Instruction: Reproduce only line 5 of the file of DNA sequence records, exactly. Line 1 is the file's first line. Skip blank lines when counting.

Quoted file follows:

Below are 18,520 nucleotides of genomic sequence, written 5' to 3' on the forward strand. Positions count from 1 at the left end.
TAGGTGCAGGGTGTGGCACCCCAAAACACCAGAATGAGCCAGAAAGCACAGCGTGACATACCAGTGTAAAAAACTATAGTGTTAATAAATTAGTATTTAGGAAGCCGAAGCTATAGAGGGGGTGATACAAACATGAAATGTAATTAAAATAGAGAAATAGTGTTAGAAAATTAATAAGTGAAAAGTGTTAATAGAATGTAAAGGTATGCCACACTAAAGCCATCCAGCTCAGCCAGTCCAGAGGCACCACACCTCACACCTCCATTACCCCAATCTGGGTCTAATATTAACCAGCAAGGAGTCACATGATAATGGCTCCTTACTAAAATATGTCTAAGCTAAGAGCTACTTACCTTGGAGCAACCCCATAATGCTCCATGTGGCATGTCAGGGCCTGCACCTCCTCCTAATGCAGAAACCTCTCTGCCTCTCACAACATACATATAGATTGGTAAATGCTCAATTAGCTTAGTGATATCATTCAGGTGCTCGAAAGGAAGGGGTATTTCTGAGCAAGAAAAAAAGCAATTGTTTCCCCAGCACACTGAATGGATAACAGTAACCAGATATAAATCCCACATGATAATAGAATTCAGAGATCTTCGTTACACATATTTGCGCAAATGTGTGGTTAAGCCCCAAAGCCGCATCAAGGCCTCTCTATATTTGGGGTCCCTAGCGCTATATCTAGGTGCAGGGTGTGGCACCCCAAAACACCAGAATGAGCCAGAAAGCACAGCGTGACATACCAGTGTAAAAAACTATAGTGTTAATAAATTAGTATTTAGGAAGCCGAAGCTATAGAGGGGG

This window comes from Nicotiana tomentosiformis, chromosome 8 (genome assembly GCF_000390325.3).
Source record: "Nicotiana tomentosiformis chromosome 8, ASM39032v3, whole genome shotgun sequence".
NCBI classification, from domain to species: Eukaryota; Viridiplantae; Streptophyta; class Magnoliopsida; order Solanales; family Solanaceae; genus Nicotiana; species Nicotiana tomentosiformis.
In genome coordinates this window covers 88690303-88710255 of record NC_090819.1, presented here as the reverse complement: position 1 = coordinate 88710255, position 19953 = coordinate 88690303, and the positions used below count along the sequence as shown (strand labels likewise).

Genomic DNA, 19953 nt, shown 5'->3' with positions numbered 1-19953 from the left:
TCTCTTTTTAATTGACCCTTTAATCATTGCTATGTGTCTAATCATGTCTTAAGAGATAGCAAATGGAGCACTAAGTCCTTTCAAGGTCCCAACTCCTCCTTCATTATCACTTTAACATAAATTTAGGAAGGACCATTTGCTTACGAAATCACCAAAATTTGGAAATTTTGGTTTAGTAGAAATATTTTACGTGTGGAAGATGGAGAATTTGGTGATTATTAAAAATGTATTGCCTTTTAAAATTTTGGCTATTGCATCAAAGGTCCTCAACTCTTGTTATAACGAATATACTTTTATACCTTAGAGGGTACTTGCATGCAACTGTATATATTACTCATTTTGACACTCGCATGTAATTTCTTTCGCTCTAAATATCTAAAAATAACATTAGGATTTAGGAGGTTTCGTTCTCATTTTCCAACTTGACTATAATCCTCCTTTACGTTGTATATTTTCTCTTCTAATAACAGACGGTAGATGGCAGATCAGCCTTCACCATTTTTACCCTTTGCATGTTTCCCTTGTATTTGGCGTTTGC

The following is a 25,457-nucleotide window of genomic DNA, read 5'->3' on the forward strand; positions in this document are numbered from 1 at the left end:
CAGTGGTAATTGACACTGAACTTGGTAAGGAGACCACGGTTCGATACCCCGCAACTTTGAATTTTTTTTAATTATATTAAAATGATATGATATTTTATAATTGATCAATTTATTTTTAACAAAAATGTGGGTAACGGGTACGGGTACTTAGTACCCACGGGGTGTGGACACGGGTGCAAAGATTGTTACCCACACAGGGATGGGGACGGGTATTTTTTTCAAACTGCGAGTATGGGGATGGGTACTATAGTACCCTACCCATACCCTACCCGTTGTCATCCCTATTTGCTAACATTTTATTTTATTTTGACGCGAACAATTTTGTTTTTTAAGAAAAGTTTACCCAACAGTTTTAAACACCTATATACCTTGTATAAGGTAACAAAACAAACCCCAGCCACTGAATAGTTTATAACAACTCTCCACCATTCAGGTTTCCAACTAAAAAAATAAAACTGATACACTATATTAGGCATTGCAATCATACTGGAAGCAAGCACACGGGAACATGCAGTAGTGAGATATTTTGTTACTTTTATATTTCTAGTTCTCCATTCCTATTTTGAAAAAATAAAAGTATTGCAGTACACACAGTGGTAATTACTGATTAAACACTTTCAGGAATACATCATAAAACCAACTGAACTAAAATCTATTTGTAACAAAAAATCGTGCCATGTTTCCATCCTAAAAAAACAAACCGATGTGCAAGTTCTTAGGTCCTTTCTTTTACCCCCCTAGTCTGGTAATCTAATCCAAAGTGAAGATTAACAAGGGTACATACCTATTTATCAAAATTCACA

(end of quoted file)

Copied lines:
NCBI classification, from domain to species: Eukaryota; Viridiplantae; Streptophyta; class Magnoliopsida; order Solanales; family Solanaceae; genus Nicotiana; species Nicotiana tomentosiformis.